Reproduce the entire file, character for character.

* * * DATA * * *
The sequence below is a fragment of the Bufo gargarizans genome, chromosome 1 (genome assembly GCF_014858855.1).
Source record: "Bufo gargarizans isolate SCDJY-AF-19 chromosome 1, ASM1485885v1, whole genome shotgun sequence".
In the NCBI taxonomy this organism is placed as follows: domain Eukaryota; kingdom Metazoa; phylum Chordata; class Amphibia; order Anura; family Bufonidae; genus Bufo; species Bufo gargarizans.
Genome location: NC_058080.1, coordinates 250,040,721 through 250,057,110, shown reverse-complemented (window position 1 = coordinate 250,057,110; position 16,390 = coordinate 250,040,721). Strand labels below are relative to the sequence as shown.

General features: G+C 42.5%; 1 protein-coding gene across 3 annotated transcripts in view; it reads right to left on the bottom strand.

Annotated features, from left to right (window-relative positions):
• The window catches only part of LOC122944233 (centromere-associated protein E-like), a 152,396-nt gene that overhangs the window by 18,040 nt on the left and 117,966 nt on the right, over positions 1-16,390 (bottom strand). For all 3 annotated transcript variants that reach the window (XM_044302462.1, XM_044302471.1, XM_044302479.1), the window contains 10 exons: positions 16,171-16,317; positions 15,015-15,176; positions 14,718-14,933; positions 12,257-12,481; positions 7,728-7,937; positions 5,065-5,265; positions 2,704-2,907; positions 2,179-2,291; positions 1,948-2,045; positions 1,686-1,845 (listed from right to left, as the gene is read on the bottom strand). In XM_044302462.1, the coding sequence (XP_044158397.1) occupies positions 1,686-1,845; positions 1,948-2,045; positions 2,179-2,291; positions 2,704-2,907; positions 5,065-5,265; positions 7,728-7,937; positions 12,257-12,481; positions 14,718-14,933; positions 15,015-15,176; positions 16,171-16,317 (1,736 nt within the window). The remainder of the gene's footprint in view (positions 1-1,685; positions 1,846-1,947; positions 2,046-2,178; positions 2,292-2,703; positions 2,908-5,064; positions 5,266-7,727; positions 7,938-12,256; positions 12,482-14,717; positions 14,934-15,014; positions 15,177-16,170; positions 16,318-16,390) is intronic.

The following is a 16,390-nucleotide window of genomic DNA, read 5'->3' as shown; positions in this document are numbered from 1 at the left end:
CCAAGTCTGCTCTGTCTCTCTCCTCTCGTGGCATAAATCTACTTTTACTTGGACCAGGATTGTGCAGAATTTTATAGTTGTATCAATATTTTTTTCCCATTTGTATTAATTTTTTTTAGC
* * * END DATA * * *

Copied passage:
The sequence below is a fragment of the Bufo gargarizans genome, chromosome 1 (genome assembly GCF_014858855.1).
Source record: "Bufo gargarizans isolate SCDJY-AF-19 chromosome 1, ASM1485885v1, whole genome shotgun sequence".
In the NCBI taxonomy this organism is placed as follows: domain Eukaryota; kingdom Metazoa; phylum Chordata; class Amphibia; order Anura; family Bufonidae; genus Bufo; species Bufo gargarizans.
Genome location: NC_058080.1, coordinates 250,040,721 through 250,057,110, shown reverse-complemented (window position 1 = coordinate 250,057,110; position 16,390 = coordinate 250,040,721). Strand labels below are relative to the sequence as shown.

General features: G+C 42.5%; 1 protein-coding gene across 3 annotated transcripts in view; it reads right to left on the bottom strand.

Annotated features, from left to right (window-relative positions):
• The window catches only part of LOC122944233 (centromere-associated protein E-like), a 152,396-nt gene that overhangs the window by 18,040 nt on the left and 117,966 nt on the right, over positions 1-16,390 (bottom strand). For all 3 annotated transcript variants that reach the window (XM_044302462.1, XM_044302471.1, XM_044302479.1), the window contains 10 exons: positions 16,171-16,317; positions 15,015-15,176; positions 14,718-14,933; positions 12,257-12,481; positions 7,728-7,937; positions 5,065-5,265; positions 2,704-2,907; positions 2,179-2,291; positions 1,948-2,045; positions 1,686-1,845 (listed from right to left, as the gene is read on the bottom strand). In XM_044302462.1, the coding sequence (XP_044158397.1) occupies positions 1,686-1,845; positions 1,948-2,045; positions 2,179-2,291; positions 2,704-2,907; positions 5,065-5,265; positions 7,728-7,937; positions 12,257-12,481; positions 14,718-14,933; positions 15,015-15,176; positions 16,171-16,317 (1,736 nt within the window). The remainder of the gene's footprint in view (positions 1-1,685; positions 1,846-1,947; positions 2,046-2,178; positions 2,292-2,703; positions 2,908-5,064; positions 5,266-7,727; positions 7,938-12,256; positions 12,482-14,717; positions 14,934-15,014; positions 15,177-16,170; positions 16,318-16,390) is intronic.

The following is a 16,390-nucleotide window of genomic DNA, read 5'->3' as shown; positions in this document are numbered from 1 at the left end:
CCAAGTCTGCTCTGTCTCTCTCCTCTCGTGGCATAAATCTACTTTTACTTGGACCAGGATTGTGCAGAATTTTATAGTTGTATCAATATTTTTTTCCCATTTGTATTAATTTTTTTTAGC